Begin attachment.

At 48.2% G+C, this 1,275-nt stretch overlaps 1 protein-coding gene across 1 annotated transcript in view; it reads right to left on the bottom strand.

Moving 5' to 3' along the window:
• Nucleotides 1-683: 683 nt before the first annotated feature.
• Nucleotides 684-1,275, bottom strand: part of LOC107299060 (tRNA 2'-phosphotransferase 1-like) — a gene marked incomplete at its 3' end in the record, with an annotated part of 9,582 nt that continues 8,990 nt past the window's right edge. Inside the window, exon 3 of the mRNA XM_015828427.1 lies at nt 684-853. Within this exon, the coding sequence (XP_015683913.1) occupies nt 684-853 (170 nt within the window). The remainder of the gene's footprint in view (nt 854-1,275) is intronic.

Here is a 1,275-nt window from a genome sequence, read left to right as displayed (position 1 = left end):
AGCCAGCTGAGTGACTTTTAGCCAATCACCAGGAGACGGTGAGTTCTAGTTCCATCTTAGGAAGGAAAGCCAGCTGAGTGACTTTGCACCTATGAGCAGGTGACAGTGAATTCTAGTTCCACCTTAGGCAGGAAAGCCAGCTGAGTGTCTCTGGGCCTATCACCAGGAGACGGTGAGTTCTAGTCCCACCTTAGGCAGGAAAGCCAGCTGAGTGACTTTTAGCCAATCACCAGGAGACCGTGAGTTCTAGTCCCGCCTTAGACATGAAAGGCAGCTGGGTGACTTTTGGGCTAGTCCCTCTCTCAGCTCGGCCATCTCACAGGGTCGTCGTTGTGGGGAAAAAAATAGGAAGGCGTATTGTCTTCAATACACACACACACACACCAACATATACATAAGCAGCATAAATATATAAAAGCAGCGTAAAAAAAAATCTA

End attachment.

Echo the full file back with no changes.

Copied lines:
At 48.2% G+C, this 1,275-nt stretch overlaps 1 protein-coding gene across 1 annotated transcript in view; it reads right to left on the bottom strand.

Moving 5' to 3' along the window:
• Nucleotides 1-683: 683 nt before the first annotated feature.
• Nucleotides 684-1,275, bottom strand: part of LOC107299060 (tRNA 2'-phosphotransferase 1-like) — a gene marked incomplete at its 3' end in the record, with an annotated part of 9,582 nt that continues 8,990 nt past the window's right edge. Inside the window, exon 3 of the mRNA XM_015828427.1 lies at nt 684-853. Within this exon, the coding sequence (XP_015683913.1) occupies nt 684-853 (170 nt within the window). The remainder of the gene's footprint in view (nt 854-1,275) is intronic.

Here is a 1,275-nt window from a genome sequence, read left to right as displayed (position 1 = left end):
AGCCAGCTGAGTGACTTTTAGCCAATCACCAGGAGACGGTGAGTTCTAGTTCCATCTTAGGAAGGAAAGCCAGCTGAGTGACTTTGCACCTATGAGCAGGTGACAGTGAATTCTAGTTCCACCTTAGGCAGGAAAGCCAGCTGAGTGTCTCTGGGCCTATCACCAGGAGACGGTGAGTTCTAGTCCCACCTTAGGCAGGAAAGCCAGCTGAGTGACTTTTAGCCAATCACCAGGAGACCGTGAGTTCTAGTCCCGCCTTAGACATGAAAGGCAGCTGGGTGACTTTTGGGCTAGTCCCTCTCTCAGCTCGGCCATCTCACAGGGTCGTCGTTGTGGGGAAAAAAATAGGAAGGCGTATTGTCTTCAATACACACACACACACACCAACATATACATAAGCAGCATAAATATATAAAAGCAGCGTAAAAAAAAATCTA